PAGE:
BEIRUT/JERUSALEM (Reuters) - Hezbollah is preparing a “calculated strike” against its enemy Israel after drones crashed in Beirut but it seeks to avoid a new war, two sources allied to the heavily armed Shi’ite Muslim movement told Reuters on Tuesday.
A reaction “is being arranged in a way which wouldn’t lead to a war” that Hezbollah does not want, one of the sources said.
“The direction now is for a calculated strike, but how matters develop, that’s another thing.”
Israeli Prime Minister Benjamin Netanyahu said earlier on Tuesday that Hezbollah leader Sayyed Hassan Nasrallah should “calm down” after Nasrallah said his Iranian-backed movement would respond to the crash of two drones in a Beirut suburb.
Israel has not claimed responsibility for the drones, including one that had exploded. But in a speech on Sunday, Nasrallah described it as the first Israeli attack in Lebanon since the two sides fought a month-long war in 2006.
“I say to the Israeli army on the border from tonight, stand guard. Wait for us one, two, three, four days,” Nasrallah said.
One of the drones blew up near the ground, causing some damage to Hezbollah’s media center in the southern suburbs which it dominates. Israeli officials have declined to comment when asked if Israel was responsible.
“I heard what Nasrallah said. I suggest to Nasrallah to calm down. He knows well that Israel knows how to defend itself and to pay back its enemies,” Netanyahu said in a speech.
Precise details about where the drones were fired from have yet to emerge. Hezbollah has said the two drones were rigged with explosives after its experts took apart the first drone.
Asked if Israel attacked any ground targets in Lebanon in recent days, Regional Cooperation Minister Tzachi Hanegbi, a member of Netanyahu’s security cabinet, told Israeli Army Radio:
“We of course did not respond to the accusations leveled at us. On their face, these things seem weird and intriguing. The media have reported this fact - that these are allegations that have no basis.”
Lebanon’s Higher Defence Council, which includes the president, prime minister and army commander, convened on Tuesday and said the Lebanese have “the right to defend themselves against any attack”.
Israel deems Hezbollah the biggest threat across its border. In their 2006 war, nearly 1,200 people, mostly civilians, died in Lebanon and 158 people died in Israel, mostly soldiers.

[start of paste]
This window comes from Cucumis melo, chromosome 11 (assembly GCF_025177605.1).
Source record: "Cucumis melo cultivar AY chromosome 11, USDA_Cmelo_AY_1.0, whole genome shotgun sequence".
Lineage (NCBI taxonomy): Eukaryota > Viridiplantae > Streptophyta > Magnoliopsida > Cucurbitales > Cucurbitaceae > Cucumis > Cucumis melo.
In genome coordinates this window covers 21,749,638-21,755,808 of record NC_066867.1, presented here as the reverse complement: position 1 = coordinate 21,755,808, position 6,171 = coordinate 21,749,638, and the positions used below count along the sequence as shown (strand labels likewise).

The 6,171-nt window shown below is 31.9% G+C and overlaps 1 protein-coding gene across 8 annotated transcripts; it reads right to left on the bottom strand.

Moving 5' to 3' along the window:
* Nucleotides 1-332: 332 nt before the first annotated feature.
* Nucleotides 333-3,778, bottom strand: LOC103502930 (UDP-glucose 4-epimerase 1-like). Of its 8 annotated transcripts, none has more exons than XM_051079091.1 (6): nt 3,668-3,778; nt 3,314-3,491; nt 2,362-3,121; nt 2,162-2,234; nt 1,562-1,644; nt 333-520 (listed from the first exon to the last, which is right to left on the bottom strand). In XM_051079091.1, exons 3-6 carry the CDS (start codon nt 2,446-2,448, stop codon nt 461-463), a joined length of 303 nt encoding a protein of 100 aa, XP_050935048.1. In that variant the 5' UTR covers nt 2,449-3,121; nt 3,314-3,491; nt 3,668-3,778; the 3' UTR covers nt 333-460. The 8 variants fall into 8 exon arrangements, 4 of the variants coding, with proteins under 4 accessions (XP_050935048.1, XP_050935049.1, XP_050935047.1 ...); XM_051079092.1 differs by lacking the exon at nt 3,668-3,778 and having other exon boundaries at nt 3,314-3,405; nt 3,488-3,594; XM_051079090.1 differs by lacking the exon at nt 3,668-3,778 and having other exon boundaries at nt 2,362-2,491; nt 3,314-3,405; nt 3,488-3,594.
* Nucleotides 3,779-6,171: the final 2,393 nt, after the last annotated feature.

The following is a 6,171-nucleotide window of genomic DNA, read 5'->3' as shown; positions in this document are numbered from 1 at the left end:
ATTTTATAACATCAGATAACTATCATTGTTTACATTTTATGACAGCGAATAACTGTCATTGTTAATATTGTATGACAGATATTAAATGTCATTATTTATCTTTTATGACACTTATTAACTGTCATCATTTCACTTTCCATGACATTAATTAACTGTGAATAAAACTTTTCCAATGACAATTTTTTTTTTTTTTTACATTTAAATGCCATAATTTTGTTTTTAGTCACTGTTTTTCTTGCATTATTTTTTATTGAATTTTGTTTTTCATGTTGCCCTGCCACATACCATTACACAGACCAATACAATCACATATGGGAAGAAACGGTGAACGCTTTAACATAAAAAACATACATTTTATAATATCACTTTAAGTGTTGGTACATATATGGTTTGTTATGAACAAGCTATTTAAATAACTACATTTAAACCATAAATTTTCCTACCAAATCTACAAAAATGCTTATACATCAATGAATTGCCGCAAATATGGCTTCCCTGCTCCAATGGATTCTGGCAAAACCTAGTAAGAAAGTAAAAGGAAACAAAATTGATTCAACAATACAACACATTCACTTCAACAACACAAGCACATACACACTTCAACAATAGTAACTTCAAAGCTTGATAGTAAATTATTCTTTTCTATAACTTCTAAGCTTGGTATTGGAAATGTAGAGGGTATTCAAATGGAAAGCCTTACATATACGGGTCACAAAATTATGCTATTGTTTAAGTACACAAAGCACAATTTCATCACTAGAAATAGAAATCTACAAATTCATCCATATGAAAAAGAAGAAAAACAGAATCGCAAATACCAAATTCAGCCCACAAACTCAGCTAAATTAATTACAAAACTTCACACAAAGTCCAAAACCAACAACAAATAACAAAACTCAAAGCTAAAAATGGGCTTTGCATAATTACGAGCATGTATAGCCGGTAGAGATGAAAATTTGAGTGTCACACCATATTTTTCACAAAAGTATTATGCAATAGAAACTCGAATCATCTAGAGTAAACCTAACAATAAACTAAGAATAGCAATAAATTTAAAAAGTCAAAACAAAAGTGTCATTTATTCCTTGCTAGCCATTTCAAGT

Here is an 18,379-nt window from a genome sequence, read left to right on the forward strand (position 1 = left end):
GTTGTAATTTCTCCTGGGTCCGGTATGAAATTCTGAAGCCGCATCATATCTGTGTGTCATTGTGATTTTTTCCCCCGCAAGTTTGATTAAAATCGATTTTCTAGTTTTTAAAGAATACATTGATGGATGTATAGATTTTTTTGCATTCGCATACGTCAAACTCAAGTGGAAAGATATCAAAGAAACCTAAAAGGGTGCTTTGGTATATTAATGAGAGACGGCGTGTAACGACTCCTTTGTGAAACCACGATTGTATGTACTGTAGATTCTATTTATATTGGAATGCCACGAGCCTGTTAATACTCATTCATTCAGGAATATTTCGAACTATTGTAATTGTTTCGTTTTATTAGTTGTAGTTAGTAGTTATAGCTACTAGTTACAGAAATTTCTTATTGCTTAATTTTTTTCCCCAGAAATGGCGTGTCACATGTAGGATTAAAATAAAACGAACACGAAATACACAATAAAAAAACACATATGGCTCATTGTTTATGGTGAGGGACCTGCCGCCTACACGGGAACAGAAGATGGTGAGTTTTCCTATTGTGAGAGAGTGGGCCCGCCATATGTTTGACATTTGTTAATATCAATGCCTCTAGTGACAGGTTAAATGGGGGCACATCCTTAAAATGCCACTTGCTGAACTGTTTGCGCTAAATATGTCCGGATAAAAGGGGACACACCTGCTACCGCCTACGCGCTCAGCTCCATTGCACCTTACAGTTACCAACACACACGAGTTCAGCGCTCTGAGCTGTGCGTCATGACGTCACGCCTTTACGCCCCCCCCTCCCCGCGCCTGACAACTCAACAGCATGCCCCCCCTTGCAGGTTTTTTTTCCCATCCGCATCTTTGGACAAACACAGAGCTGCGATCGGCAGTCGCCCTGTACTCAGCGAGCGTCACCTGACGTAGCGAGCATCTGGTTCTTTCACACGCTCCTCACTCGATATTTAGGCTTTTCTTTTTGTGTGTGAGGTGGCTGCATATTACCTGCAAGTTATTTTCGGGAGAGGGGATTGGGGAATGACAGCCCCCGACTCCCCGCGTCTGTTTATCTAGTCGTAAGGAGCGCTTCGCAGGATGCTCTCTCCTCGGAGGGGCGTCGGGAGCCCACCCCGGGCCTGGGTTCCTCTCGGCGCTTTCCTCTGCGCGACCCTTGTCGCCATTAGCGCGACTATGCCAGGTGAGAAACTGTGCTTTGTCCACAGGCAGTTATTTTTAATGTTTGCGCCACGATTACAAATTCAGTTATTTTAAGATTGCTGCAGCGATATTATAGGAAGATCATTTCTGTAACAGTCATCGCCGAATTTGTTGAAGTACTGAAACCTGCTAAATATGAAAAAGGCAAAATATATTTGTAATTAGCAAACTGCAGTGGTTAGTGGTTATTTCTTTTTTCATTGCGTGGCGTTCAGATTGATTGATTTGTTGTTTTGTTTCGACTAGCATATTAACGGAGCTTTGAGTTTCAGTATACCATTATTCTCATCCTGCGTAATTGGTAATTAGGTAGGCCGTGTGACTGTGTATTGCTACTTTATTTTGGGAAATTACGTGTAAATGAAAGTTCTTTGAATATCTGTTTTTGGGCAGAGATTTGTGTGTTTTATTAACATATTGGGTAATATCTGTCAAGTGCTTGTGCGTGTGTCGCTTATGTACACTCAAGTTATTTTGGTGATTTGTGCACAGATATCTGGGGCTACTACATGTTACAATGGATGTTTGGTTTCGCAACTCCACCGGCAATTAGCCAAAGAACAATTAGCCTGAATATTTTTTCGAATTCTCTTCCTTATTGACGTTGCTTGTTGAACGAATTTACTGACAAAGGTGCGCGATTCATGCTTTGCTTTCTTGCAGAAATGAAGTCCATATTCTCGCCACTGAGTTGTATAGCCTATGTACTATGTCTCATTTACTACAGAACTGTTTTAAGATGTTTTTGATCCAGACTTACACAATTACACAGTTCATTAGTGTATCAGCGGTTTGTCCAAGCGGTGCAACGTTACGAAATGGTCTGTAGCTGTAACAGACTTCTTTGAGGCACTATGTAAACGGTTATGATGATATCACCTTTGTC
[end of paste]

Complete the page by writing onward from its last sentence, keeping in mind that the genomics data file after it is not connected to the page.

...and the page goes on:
Regional sources say that Israel and Hezbollah have formed an unwritten understanding that while they can exchange fire within Syria, any attacks within Lebanon or Israel are to be avoided lest they escalate to war.
Israel has grown alarmed by the rising influence of its Shi’ite foe Iran during the war in neighboring Syria, where Tehran and Hezbollah provide military help to Damascus.
Tehran also has wide sway in Iraq, where a grouping of Iraq’s mostly Shi’ite paramilitary groups, many of which are backed by Iran, have blamed recent blasts at their weapons depots and bases on the United States and Israel.
Lebanese President Michel Aoun said on Monday his country had a right to defend itself, likening Israeli drone strikes to a “declaration of war”.
Late on Saturday, Israeli air strikes killed two Lebanese Hezbollah fighters in Syria.
Israel, which regularly strikes Iranian-linked targets in Syria, said it hit a compound controlled by Iran’s Revolutionary Guards Quds force, accusing it of planning killer drone attacks.
Netanyahu also issued warnings to Lebanon and Qassem Soleimani, commander of the Quds force, which the Israeli leader said aspires to destroy Israel. “Watch what you say, and moreover be careful about what you do,” Netanyahu said.
Andrea Tenenti, spokesman for the United Nations Interim Force in Lebanon (UNIFIL) that patrols the border with Israel, said the situation in the area remains quiet.
“UNIFIL continues to work with the parties to ensure that there are no misunderstandings or incidents that may endanger the cessation of hostilities,” Tenenti told Lebanon’s state news agency NNA, referring to a U.N. Security Council resolution that called for an end to the fighting in 2006.
In public comments during a visit on Sunday to Israel’s north, where he met army commanders, Netanyahu appeared to hold out the prospect of targeting Lebanon directly for attack if Hezbollah struck Israel.
“Any country that allows its territory to be used for aggression against Israel will face the consequences, and I repeat: the country will face the consequences,” he said.
Additional reporting by Lisa Barrington and Ellen Francis in Beirut, Ari Rabinovitch and Dan Williams in Jerusalem; Writing by Michael Georgy and Ellen Francis; Editing by Ari Rabinovitch and Peter Graff/Mark Heinrich